Collapsed discs symptoms can vary widely in their location and character, depending mainly on which part of the spine is being affected. This article will go into more detail about the inner anatomy of a collapsed disc in order to help the reader to better understand this condition’s symptoms and treatment.
Inside of a collapsed disc
As the name implies, intervertebral discs are disc-like objects that lie between the vertebrae. As joints, the discs’ role is to provide supportive cushioning and shock-absorbance qualities to the spine. Two primary components of an intervertebral disc are recognized by medical experts: the inner nucleus pulposus, which is made of a gel-like material consisting of water and loose connective fibers, and the outer annulus fibrosus, which is a ring of tough fibrocartilage that surrounds and contains the contents of the nucleus.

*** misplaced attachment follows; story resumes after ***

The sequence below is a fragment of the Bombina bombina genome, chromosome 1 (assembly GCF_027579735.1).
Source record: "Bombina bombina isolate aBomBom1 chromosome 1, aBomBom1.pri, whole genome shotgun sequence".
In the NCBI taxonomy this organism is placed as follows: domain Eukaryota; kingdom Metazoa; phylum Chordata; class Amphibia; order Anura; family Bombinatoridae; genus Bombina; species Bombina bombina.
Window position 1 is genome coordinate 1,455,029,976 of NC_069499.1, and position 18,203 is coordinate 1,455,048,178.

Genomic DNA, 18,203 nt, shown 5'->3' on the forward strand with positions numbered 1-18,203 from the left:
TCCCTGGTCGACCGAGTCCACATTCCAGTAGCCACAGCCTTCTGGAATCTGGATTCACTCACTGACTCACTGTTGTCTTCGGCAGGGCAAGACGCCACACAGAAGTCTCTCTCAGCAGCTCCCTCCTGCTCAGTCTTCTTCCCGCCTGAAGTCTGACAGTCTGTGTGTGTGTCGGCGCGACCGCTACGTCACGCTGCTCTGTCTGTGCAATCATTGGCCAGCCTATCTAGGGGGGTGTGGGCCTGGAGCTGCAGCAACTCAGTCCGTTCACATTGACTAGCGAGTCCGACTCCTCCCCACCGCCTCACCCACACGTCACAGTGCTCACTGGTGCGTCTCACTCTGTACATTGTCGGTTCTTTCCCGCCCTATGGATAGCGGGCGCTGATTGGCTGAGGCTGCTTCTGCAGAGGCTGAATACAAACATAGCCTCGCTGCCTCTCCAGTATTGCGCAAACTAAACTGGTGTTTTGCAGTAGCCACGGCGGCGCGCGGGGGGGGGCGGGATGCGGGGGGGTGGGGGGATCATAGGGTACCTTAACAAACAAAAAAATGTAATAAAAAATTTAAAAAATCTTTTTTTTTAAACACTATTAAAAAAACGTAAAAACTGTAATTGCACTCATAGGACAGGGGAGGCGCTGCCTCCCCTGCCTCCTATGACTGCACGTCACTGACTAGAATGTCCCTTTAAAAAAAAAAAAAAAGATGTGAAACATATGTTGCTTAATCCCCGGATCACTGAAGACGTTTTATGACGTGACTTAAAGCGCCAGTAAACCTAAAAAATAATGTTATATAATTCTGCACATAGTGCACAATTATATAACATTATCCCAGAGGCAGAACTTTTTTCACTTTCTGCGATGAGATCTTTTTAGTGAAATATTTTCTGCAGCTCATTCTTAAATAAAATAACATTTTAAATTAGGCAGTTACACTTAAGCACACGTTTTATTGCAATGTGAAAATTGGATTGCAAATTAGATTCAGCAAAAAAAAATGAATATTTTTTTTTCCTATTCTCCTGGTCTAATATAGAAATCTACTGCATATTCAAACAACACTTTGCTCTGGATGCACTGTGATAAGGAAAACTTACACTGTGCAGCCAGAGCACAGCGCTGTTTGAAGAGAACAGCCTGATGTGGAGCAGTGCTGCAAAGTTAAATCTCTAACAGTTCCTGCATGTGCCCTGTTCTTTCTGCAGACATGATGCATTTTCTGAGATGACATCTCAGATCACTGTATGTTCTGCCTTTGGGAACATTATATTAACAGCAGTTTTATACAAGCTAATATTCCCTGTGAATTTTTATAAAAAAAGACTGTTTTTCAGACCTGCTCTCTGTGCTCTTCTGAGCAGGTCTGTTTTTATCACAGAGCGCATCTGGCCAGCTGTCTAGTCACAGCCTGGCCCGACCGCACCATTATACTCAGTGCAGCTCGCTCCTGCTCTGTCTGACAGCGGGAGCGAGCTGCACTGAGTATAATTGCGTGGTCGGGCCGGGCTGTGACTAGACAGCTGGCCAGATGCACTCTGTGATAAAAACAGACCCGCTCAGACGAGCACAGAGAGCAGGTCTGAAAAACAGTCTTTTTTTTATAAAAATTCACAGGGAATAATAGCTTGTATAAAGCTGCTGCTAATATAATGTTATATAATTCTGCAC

How a collapsed disc causes symptoms, and how they are treated
As an intervertebral disc loses height due to age or other factors, there is a subsequent loss of a buffer space between those two vertebrae the disc lies between. As a consequence, nerve roots that are located in between the vertebrae can become trapped, and the delicate spinal cord itself may even be damaged. When nerve roots are impinged, the parts of the body they supply innervation to may become symptomatic. Common symptoms reported for a pinched nerve root include pain, numbness, “pins-and-needles” tingling and muscle weakness.
A collapsed disc can also cause symptoms by invoking an inflammatory effect in the disc wall. This most often causes local pain, but it can usually be relieved by the administration of anti-inflammatory agents. Your physician may suggest either prescription or over-the-counter anti-inflammatory drugs, depending on your situation. Over-the-counter anti-inflammatory drugs include aspirin, ibuprofen and naproxen. Other conservative treatments for a collapsed disc include physical therapy, hot and cold compresses and epidural steroid injections.
For more information about collapsed discs and the minimally invasive treatment options offered at USA Spine Care, contact us today.